With respect to the nature of it—it is free—it is .disinterested. The love which mankind naturally

exercise, is wholly selfish ; and great degrees of selfishness remain in the most benevolent men. We are disposed to do good to those, who can return the frvor, more readily than to those, from whom no advantage is expected. We naturally love those who love us. This is only a particular modification of selfe-love. But the love of Christ was not excited in any such way. We had not done any thing to oblige him, nor was there any thing in us to move Him, but our wretchedness. “Herein,” says the apostle “ is love; not that we loved God, but that He loved us.” The disinterestedness of the Saviour’s love appears further in this, that we were not only destitute of love to Him, but were his enemies.— “For,” says the apostle, “when we were yet without strength, in due time, Christ died for the ungodly.” Again, “But God commendeth his love towards us, in that while we were yet sinners, Christ died for us.” And farther, “ For if while we were enemies, we were reconciled to God by the death of his Son, &c.”— Such is the nature of the Saviour's love, perfectly disinterested, according to the representation of scripture, which is the only criterion of judging upon this, subject. Again, how GREAT, as well as free, is the love of Christ : There is nothing to compare with it. The highest degree, to which the love of man ever rose, was for one friend to lay down his life for another. “Greater love,” says Christ, “ hath no man than this, that a man lay down his life for his friend.” But the God-man, has greater love—He has laid down his life for his enemies. The apostle intimates, that the love of Christ exceeds all thought and comprehension. “That ye may be able to comprehend with all saints, what is the breadth and length, and depth and height; and to know the love of Christ, which hasseth knowledge. It is above our understanding. We cannot find it out to perfection, We know not the full dignity of his person, nor the greatness of his condescension, and therefore cannot measure his love. But, though it cannot be measured, nor comprehended, yet every real Christian, every one who is a partaker of the lose and Spirit of Christ, delights to study, and to search into it, and to know more and more of it. The saints know something of it, and desire to know more. And in proportion to their knowledge, is the strength of their desire. With the holy angels, they earnestly desire to look into these things. Their knowledge of them will constantly increase, and yet never come to an end. But the nature and the greatness of the love of Christ, will still further appear, while we proceed,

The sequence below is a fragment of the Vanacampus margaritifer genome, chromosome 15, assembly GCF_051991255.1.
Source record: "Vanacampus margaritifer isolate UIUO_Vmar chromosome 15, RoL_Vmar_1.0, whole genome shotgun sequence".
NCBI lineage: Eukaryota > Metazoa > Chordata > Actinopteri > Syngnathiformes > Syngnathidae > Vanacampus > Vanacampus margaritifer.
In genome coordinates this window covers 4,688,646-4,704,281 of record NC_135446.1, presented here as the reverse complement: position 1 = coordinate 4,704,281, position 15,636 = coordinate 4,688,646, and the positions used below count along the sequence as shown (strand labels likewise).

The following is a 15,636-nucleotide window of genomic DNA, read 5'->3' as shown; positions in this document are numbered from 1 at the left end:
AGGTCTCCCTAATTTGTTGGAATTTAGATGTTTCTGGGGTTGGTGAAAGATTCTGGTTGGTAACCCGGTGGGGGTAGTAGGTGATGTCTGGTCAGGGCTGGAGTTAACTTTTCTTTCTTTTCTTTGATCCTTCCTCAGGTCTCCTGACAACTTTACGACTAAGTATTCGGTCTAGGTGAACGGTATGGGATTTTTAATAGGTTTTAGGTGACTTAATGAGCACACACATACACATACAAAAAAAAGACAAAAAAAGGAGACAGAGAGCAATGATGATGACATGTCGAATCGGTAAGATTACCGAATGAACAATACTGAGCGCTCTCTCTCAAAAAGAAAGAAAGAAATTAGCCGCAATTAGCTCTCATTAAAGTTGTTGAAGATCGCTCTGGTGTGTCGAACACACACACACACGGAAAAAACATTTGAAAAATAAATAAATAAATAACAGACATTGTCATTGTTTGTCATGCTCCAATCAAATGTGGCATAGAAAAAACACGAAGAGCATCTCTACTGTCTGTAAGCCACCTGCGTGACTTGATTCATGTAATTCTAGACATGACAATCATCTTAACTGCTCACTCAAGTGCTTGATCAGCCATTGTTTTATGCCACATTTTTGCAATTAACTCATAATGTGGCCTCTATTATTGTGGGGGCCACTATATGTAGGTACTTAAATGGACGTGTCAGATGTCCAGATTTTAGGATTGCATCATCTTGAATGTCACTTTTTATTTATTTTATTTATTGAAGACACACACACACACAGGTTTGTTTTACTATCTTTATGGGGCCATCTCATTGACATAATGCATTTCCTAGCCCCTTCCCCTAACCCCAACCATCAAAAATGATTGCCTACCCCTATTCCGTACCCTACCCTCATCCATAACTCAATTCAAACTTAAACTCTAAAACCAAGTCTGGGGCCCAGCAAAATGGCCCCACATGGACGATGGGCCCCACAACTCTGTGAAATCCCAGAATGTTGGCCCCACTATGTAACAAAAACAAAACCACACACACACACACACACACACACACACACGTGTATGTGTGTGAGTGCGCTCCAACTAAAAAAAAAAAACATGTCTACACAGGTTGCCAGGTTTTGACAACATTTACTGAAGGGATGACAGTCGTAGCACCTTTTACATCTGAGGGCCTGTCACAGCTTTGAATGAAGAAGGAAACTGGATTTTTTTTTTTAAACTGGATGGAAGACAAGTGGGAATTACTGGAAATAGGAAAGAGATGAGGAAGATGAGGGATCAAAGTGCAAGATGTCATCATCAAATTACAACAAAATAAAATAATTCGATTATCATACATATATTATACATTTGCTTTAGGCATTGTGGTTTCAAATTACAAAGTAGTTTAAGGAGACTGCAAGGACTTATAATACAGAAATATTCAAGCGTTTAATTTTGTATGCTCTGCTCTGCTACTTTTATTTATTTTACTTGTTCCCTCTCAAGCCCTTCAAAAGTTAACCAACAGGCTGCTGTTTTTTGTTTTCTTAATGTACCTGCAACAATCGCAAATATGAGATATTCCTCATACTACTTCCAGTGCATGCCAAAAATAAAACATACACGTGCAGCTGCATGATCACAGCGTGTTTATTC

II. To mention briefly the manner and means by which it was manifested.

I. How readily did he undertake for sinners in the covenant of redemption. The wisdom of God, as law-giver and governor, insisted on an atonement for sin, in order to the salvation of sinners, that He might be just in justifying the ungodly. This was to be done, only by the Son, taking our nature and dying a victim. To this he cheerfully consented. “Sacrifice and offering thou didst not desire—then said I, lo I come.” Nor was he less forward to perform than to undertake for sinners. In the fulness of time, he came into our world. “ The Word was made flesh, and dwelt among us.” He laid aside the glory which he had with the Father before the world Was. Though in the form of God, and equal with the eternal Father, yet he took on him the likeness of sinful flesh, appeared in the form of a servant, and submitted to pain, poverty, and conte mpt. What gracious condescension was this in the great. Lord of heaven and earth : “Ye know the grace of our Lord Jesus Christ,” says the apostle, “ that though he was rich, yet for our sake he became poor.” Yes, my